The development of an appropriate framework of regulating safety at sea is an issue, which, due to its importance, is governed by a variety of international conventions introduced by the International Maritime Organisation (IMO). The IMO succeeded in producing a high number of conventions, codes and circulars, which are referred in this paper as the “Maritime Regulations”. However, the implementation of the maritime regulations in many geographical regions is slow and inadequate (Lambrou et al., 2008, Sampson and Bloor, 2007, McMahon, 2007 and Llacer, 2003). A main result of this inadequate implementation is the existence of a multiform regulatory regime. Many ship operators found the opportunity of operating their ships in substandard conditions. Furthermore, many private organisations of the shipping industry found themselves in an uncomfortable position while developing their business in such a regulatory regime (Neser et al., 2008 and Klikauer and Morris, 2003). To achieve a uniform regime the IMO developed a strategic plan (IMO, 2004) and introduced the Formal Safety Assessment (FSA) tool to address the quality aspect of a maritime regulation (Ruuda and Mikkelsen, 2008 and Wang, 2006). Many academics have found the maritime regulations to be an interesting research field. Such research has focused on safety at sea, pollution from shipboard operations, the performance and analysis of various ship related operations, by means of such tools as the FSA and the International Management Code for the Safe Operation of Ships and for Pollution Prevention, referred to as the ISM code. To date no academic or industrial organisation has offered a method capable of dealing with the worldwide implementation of maritime regulations. Moreover, there is only limited research directed at strategies or methodologies designed to improve the implementation of the maritime regulations. Nevertheless, there is debate that a worldwide implementation could be easily achieved if the stakeholders in the shipping industry had an increased role in the regulatory process (Chantelauve, 2003). In this paper the word implementation was chosen to describe the primary stages of successful enforcement of a regulation. It is also suggested that a world-wide implemented regulation would be more easily enforced provided that appropriate stakeholders will endeavor to this direction. Furthermore an attempt to investigate enforcement of a regulation may include parameters such as safety culture that may apply to different states and may not be measurable. In this paper, a new methodology is presented with regard to the implementation of a maritime regulation. The proposed methodology is developed to address the need of a new strategy targeting the effective implementation of a maritime regulation. The strategy is based on the assumption that some stakeholders, who are defined in this paper as any group of persons or companies with interest in the shipping industry, could fail to implement a regulation due to lack of resources. Such resources may include lack of knowledge, inadequate access to technologies, and lack of human recourses. Furthermore a stakeholder may choose to disregard a regulation because he cannot identify and/or evaluate the long term benefits that he may achieve by implementing that particular regulation. The new strategy will be based on the evaluation of an existing and/or a newly introduced maritime regulation implementation performance through a cost benefit analysis for all the relevant stakeholders. By adopting this approach it will be possible to evaluate the potential cost that a stakeholder may suffer due to the implementation of a regulation. Additionally the competitive advantages that a stakeholder may gain can also be identified and evaluated. The advantage of this approach is that the evaluation of costs and benefits of a regulation can be achieved and consequently make easier a direct comparison among them. Such an approach can be adopted by introducing a methodology the applicability of which is demonstrated by the means of a numerical example.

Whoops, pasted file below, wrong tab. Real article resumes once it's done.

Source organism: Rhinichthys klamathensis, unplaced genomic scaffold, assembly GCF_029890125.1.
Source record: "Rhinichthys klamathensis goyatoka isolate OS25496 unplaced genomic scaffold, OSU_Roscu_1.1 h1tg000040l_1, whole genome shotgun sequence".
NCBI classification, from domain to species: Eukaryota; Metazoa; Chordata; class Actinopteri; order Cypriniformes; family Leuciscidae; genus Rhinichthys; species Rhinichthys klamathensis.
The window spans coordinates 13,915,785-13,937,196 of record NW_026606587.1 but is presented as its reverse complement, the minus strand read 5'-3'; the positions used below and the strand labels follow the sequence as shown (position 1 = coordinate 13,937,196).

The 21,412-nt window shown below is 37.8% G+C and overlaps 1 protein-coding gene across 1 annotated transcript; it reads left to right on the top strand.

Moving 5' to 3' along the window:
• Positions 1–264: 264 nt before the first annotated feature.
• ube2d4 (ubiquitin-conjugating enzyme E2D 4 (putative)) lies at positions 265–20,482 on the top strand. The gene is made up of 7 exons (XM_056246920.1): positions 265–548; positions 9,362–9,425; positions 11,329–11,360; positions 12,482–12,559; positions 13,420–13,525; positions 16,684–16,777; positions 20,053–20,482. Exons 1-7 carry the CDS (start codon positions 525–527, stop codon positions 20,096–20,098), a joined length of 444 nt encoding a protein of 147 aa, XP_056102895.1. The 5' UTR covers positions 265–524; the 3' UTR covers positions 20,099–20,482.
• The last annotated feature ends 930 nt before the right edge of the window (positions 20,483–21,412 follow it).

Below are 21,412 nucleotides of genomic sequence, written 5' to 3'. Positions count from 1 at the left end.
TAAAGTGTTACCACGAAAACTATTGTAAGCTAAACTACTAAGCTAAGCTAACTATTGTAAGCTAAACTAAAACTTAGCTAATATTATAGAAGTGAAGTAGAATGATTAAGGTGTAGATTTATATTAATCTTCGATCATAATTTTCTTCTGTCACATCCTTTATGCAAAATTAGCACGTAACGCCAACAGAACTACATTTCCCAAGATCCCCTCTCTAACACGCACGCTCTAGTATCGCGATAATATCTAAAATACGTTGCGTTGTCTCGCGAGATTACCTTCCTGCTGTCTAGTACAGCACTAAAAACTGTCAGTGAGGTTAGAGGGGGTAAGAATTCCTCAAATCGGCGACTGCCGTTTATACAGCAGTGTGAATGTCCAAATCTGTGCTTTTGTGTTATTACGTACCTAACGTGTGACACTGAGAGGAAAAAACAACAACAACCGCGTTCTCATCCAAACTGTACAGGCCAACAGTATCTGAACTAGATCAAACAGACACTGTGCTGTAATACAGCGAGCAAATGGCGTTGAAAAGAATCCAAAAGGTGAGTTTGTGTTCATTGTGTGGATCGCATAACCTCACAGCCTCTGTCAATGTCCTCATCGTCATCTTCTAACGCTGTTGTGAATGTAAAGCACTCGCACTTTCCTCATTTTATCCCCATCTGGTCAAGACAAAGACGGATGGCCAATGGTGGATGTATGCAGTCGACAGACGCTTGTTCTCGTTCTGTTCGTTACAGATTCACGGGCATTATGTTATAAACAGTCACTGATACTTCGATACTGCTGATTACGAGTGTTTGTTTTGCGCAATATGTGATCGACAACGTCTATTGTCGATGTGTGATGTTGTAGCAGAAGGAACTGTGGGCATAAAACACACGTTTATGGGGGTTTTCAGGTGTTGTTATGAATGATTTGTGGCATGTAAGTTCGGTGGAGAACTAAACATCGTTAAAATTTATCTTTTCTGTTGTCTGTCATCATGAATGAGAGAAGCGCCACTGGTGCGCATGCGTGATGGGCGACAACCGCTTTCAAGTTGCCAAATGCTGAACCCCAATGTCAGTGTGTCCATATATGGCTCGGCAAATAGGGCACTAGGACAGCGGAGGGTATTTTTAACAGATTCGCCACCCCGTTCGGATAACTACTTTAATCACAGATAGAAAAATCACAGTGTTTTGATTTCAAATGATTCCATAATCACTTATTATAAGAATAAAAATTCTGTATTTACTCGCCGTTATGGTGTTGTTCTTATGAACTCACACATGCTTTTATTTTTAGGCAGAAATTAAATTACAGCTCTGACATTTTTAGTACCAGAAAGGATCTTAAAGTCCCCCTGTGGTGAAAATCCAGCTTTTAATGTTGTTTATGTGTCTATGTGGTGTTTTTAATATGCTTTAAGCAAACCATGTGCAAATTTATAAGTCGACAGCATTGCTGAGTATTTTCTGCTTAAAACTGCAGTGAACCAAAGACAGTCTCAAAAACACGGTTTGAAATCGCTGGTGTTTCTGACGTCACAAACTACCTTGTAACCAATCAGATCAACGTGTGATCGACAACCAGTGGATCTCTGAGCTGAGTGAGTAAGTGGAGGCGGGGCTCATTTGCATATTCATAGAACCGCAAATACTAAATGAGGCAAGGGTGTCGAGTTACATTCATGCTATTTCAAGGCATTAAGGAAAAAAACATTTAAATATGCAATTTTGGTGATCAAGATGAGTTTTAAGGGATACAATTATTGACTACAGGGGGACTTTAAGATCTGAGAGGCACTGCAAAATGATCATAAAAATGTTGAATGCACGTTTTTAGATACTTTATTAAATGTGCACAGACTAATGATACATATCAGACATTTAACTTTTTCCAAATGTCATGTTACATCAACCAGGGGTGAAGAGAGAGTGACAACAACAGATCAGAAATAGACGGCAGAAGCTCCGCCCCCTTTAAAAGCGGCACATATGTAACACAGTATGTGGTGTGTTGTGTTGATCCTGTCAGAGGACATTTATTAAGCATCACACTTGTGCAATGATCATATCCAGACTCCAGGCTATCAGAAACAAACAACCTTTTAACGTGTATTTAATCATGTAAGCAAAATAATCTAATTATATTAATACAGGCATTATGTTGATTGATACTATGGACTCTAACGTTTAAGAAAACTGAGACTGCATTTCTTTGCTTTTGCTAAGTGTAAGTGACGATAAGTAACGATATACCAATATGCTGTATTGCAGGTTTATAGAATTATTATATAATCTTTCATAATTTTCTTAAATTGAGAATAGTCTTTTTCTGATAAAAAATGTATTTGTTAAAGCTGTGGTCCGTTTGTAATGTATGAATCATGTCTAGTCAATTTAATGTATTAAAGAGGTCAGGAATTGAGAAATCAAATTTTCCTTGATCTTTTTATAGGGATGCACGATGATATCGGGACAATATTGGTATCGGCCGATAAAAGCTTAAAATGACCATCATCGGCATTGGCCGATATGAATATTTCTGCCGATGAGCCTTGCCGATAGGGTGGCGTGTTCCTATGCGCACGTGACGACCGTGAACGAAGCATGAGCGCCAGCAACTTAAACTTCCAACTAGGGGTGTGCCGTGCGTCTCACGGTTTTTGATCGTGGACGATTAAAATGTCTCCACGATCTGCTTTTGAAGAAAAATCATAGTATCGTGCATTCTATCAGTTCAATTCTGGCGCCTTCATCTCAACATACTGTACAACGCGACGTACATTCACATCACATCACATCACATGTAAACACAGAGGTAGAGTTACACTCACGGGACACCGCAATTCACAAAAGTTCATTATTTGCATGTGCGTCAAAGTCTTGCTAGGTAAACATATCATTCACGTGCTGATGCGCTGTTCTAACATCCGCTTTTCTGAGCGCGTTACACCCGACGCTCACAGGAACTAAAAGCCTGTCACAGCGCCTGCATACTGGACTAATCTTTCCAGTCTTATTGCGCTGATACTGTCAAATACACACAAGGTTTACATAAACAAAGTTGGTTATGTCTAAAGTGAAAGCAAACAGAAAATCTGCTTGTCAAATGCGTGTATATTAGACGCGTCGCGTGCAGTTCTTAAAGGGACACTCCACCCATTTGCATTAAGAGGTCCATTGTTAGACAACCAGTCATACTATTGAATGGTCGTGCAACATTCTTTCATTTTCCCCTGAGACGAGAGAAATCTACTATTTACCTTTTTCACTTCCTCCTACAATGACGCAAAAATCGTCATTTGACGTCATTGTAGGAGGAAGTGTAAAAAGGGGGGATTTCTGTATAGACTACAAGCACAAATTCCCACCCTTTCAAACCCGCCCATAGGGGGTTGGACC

نتیجه گیری انگلیسی
The maritime regulation implementation is a complicated issue mainly due to the large size of the international shipping industry and the large amount of money involved. In this paper, a new methodology was presented capable of evaluating the implementation performance of a maritime regulation. It was proposed that a maritime regulation will be more successfully implemented if there is a balance of costs and benefits between the stakeholders of the industry. Such a balance will increase the interest of stakeholders to implement a regulation and help them to avoid seeking protection from more lax regimes. Additionally, the methodology was developed to address essential issues of the modern shipping industry such as the international characteristics of the industry and the large size of stakeholders involved. Finally, a major issue being dealt with was the market forces, which affect the industry and its development to a high degree. In this paper a system of BSCs that includes the commercial activities of every stakeholder is proposed. This system is designed to identify perspectives and measures that describe the operational activities of each main stakeholder of the shipping industry. A survey where industrial experts participated shows that the proposed perspectives and measures are applicable to evaluate a maritime regulation and include significant aspects of a cost benefit analysis. The degree of contribution of each stakeholder to the regulation implementation is estimated by using experts’ judgments. The degree of each stakeholder’s contribution is determined through a survey where the industrial experts compare ten main stakeholders in pairs in terms of their contribution to the current regulatory process. Each stakeholder’s weighting is calculated by using an AHP. The result of ranking stakeholders shows the primary role of the states in the implementation of a regulation. On the other hand the significance of the private stakeholders indicates that a maritime regulation can be implemented more easily if they contribute positively. A notable finding is that the crew members have a very low weight in the implementation process although they are the people that will be affected significantly. The experts’ judgements from the survey are evaluated by using Fuzzy Set theory. Each expert in the survey is required to provide his judgements by using nine predefined linguistic terms. Additionally, the experts are required to define the triangular fuzzy set of each linguistic term. From this process, a scale of nine fuzzy numbers is revealed from the survey and it can be used to calculate the weighting of each stakeholder. The applicability of the proposed tool is demonstrated through a case study. An important indication from the case study is that the correspondent experts believe that the implementation of a regulation may increase the cost of the stakeholders’ commercial activities and make the operation of the shipping industry more complicated. Consequently the stakeholders that suffer most of the burdens from a newly introduced maritime regulation may try to postpone its implementation. Therefore, the regulators should target a fair balance of commercial costs and benefits in order to facilitate the implementation process. A further conclusion that comes from the survey is that the BSC can be used in the shipping industry as a tool capable of evaluating the implementation costs of a maritime regulation to commercial activities of a stakeholder. The BSCs can be applicable to a variety of stakeholders with different structures and needs. This paper discusses the concept of the severity that a maritime regulation may create to some stakeholders and their activities. The weightings of the perspectives calculated from the survey indicate that some commercial activities are of vital importance for a stakeholder. Consequently, a maritime regulation may cause a severe impact to a stakeholder if its implementation has a negative effect to these commercial activities.